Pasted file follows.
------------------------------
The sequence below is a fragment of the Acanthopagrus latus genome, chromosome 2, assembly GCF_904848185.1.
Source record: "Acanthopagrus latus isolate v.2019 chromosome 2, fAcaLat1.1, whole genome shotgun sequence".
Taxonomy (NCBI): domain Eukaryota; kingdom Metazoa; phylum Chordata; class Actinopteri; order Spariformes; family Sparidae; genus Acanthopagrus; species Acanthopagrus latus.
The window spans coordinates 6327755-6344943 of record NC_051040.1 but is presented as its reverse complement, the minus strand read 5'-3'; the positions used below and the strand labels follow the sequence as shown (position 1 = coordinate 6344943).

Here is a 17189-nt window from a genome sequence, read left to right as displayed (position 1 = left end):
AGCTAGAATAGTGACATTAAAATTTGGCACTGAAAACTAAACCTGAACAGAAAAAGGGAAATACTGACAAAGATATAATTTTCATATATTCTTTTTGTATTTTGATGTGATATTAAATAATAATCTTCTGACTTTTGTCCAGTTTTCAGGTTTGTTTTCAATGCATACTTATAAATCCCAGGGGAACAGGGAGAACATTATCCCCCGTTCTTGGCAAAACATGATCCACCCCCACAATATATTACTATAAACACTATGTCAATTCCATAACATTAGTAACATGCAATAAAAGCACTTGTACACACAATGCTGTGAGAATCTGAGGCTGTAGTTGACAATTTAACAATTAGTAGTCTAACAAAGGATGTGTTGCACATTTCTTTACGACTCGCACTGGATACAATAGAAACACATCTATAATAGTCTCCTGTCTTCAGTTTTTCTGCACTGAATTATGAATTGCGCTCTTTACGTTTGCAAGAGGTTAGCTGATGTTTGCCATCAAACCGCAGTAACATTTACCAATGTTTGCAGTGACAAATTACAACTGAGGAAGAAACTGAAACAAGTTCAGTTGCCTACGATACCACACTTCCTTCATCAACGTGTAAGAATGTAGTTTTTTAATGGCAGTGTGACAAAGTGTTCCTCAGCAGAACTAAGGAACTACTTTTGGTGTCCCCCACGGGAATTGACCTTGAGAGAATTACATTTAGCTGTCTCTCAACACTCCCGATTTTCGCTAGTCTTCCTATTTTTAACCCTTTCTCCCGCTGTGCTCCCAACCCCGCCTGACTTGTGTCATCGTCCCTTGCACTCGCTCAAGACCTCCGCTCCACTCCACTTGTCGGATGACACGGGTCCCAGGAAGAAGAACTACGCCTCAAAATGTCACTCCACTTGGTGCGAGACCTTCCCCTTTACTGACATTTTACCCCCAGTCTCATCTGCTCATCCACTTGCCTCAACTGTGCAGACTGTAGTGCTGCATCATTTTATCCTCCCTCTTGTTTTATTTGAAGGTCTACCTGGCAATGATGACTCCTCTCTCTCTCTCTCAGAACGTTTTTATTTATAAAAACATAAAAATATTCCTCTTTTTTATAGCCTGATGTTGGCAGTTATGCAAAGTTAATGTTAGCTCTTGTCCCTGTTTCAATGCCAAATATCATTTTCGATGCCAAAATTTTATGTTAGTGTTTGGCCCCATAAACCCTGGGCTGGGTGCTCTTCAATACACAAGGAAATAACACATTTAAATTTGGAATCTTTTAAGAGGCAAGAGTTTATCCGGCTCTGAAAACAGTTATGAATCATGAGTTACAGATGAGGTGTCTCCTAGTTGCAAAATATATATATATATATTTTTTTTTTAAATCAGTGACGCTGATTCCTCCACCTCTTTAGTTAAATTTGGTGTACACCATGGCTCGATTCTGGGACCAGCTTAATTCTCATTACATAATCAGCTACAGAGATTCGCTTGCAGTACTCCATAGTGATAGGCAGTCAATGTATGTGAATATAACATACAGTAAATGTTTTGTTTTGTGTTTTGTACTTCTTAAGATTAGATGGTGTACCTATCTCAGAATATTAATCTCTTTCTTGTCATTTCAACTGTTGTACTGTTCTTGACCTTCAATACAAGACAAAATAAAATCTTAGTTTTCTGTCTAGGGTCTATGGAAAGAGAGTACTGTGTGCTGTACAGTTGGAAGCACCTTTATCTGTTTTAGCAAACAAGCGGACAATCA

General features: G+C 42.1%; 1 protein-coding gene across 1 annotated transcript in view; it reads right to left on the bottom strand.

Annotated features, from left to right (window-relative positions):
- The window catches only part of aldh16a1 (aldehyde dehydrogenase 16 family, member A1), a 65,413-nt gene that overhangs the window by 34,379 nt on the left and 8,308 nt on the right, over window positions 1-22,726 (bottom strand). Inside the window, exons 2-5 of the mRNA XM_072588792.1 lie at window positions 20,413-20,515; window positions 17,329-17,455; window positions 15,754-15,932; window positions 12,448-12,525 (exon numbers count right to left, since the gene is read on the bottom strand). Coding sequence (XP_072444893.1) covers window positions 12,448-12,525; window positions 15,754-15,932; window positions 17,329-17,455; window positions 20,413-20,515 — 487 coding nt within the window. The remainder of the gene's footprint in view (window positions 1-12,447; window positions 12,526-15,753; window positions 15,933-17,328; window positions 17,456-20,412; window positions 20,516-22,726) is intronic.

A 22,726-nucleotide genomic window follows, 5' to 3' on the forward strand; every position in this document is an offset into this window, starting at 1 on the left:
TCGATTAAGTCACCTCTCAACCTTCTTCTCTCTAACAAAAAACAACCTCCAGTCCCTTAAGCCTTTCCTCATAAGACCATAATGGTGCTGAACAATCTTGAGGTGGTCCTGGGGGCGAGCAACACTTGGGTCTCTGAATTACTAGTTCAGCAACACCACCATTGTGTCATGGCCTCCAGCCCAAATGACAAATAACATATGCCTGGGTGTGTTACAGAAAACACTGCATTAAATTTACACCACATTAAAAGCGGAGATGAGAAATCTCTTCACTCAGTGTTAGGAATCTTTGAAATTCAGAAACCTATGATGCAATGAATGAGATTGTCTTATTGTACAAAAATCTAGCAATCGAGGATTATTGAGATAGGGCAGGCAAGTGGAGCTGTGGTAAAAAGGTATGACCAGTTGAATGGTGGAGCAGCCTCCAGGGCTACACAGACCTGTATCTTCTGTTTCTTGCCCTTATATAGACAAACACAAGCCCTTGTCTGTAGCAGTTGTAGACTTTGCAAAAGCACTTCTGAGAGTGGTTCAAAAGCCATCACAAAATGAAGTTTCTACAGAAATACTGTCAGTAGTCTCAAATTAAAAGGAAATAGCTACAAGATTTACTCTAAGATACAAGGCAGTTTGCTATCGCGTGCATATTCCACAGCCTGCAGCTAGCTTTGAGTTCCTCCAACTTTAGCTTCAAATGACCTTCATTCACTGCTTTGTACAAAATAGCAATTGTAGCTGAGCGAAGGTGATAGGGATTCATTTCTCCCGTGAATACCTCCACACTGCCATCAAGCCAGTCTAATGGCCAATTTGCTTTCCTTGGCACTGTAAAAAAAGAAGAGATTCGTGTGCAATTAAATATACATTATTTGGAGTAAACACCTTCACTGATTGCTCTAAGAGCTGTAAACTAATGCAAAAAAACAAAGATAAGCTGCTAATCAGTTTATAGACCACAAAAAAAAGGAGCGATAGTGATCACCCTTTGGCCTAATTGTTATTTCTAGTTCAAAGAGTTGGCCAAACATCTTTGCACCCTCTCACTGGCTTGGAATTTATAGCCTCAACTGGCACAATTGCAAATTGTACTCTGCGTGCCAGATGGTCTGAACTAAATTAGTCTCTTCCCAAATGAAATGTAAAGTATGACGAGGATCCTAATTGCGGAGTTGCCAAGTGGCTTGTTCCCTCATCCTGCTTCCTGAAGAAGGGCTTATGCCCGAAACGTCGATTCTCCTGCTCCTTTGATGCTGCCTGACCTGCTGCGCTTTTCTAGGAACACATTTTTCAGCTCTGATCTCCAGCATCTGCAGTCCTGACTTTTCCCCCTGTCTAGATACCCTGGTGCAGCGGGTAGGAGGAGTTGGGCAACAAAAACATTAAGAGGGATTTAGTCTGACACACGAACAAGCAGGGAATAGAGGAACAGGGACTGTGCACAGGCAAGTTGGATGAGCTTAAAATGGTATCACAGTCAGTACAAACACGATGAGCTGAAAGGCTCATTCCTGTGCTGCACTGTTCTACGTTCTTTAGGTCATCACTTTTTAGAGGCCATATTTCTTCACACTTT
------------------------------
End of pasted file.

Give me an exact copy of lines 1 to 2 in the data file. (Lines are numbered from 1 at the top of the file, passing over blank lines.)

The sequence below is a fragment of the Acanthopagrus latus genome, chromosome 2, assembly GCF_904848185.1.
Source record: "Acanthopagrus latus isolate v.2019 chromosome 2, fAcaLat1.1, whole genome shotgun sequence".